How long do we need to wait for laptop/smartphone's face unlock systems to support hand gestures as good-old passcode? Such as requiring a Kiraboshi pose for login.
The M1 Macs' benchmarks looked way beyond my wildest expectations. While the dream scenario would be a reasonably competative RISC-V CPU taking over the world, I'm still glad x86 gets some competitation from a less restricted architecture.
The power efficiency is just so tempting on the new Macs. That said, they seem like a nightmare for user repair and probably won't run Linux smoothly anytime soon. I did however start wondering whether the old everything-as-pluggable-module-upgradibility is still something we should shoot for, especially in a laptop. If we can get the cost of system-on-a-chips to down a reasonable degree, I'd be all-in for throw-away CPUs.
Never thought the day would come where I hesitate about which combination of 4K and ultrawide monitors to go for.
It's exciting to see another website supporting WebMention (and return of the CSS snow)!
My primary motif of using WebMention is to ultimately centralize all my comments/replies/posts on blogs/forums/Fediverse back to my website (and allowing commenters on my site to do the same). This subsequently prompted me to add a short note/title-less post section here.
Do you plan on displaying contents of the WebMentions you get or sending WebMentions from your website?
Apparently Apple has a bunch of heuristics to determine which Siri to activate when there are multiple iDevices listening (and a non-zero amount of the world population is trying to figure out what they are). I really hope they make "Hey iPhone Siri, stop the alarm" just work so that I don't have to yell at a confused iPad twice every morning. Support for "Hey Siri #31174" or "Hey Lord Sirious" would have been nice too.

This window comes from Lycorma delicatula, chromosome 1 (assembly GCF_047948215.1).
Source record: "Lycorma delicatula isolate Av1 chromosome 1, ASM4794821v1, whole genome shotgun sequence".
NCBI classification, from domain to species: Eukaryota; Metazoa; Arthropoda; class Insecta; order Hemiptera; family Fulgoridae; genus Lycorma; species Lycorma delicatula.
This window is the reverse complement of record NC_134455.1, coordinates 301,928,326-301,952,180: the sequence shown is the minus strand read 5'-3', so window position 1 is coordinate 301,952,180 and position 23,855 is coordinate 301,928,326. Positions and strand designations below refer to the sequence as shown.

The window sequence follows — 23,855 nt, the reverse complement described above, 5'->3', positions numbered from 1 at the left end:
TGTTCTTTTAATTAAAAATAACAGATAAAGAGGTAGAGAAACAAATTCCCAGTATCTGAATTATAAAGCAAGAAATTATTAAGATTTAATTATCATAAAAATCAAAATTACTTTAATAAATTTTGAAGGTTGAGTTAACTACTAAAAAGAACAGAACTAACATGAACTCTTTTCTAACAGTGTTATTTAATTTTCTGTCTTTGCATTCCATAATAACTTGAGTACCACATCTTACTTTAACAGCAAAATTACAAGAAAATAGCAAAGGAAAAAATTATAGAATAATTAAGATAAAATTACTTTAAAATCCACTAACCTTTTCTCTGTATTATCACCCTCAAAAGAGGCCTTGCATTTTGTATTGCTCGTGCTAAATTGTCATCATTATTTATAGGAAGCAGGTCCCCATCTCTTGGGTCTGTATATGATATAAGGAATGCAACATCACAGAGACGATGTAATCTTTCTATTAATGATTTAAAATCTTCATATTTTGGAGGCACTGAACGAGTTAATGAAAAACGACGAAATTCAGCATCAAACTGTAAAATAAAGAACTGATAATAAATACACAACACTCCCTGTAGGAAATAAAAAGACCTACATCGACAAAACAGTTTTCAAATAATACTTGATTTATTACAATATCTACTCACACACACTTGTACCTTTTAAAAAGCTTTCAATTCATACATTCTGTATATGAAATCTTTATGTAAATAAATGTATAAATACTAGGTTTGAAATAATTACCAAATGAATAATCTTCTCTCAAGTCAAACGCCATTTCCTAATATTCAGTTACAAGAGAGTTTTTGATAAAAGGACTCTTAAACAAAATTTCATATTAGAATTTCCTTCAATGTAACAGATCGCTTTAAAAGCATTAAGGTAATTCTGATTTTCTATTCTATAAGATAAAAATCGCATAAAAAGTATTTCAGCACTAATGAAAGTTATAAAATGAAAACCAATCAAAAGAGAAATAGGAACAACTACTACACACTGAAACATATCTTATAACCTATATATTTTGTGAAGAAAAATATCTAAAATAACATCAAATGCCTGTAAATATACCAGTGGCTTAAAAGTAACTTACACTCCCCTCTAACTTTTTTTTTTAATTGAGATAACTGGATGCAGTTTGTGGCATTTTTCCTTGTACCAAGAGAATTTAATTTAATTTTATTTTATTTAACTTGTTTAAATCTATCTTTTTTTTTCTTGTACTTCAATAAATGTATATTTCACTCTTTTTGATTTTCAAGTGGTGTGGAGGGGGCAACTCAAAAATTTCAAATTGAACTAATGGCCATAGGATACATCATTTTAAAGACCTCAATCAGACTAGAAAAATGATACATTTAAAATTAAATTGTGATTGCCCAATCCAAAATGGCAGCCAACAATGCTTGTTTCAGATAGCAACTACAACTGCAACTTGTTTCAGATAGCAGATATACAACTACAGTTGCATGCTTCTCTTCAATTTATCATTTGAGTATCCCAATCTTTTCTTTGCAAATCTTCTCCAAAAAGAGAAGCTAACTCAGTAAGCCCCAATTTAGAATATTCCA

It's the 17th day of AoC! I've tied my 2019 records! The problems do feel easier this year though.
It snowed yesterday. I noticed those salt-sized ice flakes occationally making tiny marks on my foggy glasses caused by wearing face mask. Even more interesting are the thin layer of frosting found on bridge surfaces made from steel: my bicycle left behind it a double-helix-shaped trail.
Yes, I finished the Advent of Code this year! Aside from the problems being easier (for me) than 2019, I'm also using Go for this year's challenge and I find it to be particularly suited for this type of endeavor.
This year's puzzles mostly involve string parsing and finding efficient data structures. Majority of the logic flow are pretty straight forward and there's little need for sophisticated algorithms.
For string parsing, regex, which Go has built-in support for, is definitely the way to go. The abundance of parsing related problems means using only basic string manipulation could be rather painful, and I've definitely seen my share of horrible blobs of find/substr/trim.
Most of the time, slices and maps are all I needed. Go has multiple return values but no tuples, whose usage, I find, is largely replaced by either arrays or structs. Versatility of these data structures are actually increased due to the language's encouragement to use constants instead of enums: storing all information as ints opens up the door to some shortcuts and less conversion between types. Surely they don't give you the peace of mind type checked enums provide, but (ab)using them in short programs does provide the odd walking-on-a-knife-edge (or not-wearing-pants-during-Zoom-call) kind of satisfaction.
Imperative programs are easy to write in Go, mostly because of the language's plain and simple control flows and lack of mixed paradigms. There's no need to worry about whether we should use an STL algorithm or chained iterator methods: just write the loop. Reasonable mutability behaviors also helps: whether it's changing a map while looping through it or passing a struct containing a slice to another function, I can get the language to do what I mean without checking the specification line by line.
There's the ZOI rule about how the only reasonable numbers are zero, one, and infinity. Quite a few other languages I know, such as Python, C++, and Rust, all seem to hinge on the extreme ends of the spectrum in pursuit of consistency: everything follows the same rules and users can dictate what the syntax means as much as the base language. Go definitely has more exceptions (without supporting it) and "one" moments: built-in containers are magically generic, their methods can have variable number of return values, and everything else is denied the privilege of being eligible to be iterated over.
While just a quick comparison without touching other traits of Go (say interfaces or goroutines, but you don't really need them for Advent of Code), I do find Go's choices peculiar and interesting: everything is, well, just its own thing.